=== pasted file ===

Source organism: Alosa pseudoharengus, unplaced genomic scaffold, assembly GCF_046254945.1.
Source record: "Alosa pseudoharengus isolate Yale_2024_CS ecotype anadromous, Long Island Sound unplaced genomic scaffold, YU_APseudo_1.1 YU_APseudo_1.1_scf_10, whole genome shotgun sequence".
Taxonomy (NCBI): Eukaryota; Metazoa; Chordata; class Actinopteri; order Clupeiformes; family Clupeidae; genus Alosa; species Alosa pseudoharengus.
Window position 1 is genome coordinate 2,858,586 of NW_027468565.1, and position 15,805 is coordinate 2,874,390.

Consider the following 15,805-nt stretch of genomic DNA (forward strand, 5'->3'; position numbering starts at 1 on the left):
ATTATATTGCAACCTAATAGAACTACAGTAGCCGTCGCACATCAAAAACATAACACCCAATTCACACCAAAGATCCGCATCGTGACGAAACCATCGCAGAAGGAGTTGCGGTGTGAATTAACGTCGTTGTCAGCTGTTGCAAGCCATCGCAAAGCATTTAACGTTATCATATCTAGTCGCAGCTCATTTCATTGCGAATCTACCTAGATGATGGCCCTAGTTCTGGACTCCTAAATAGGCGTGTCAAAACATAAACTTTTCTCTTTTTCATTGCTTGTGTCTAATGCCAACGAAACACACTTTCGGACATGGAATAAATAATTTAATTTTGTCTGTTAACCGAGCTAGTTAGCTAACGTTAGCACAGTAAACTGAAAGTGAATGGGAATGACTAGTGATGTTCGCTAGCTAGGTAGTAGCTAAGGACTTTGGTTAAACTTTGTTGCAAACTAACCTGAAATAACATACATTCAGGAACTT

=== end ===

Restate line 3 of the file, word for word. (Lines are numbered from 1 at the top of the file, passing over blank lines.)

Taxonomy (NCBI): Eukaryota; Metazoa; Chordata; class Actinopteri; order Clupeiformes; family Clupeidae; genus Alosa; species Alosa pseudoharengus.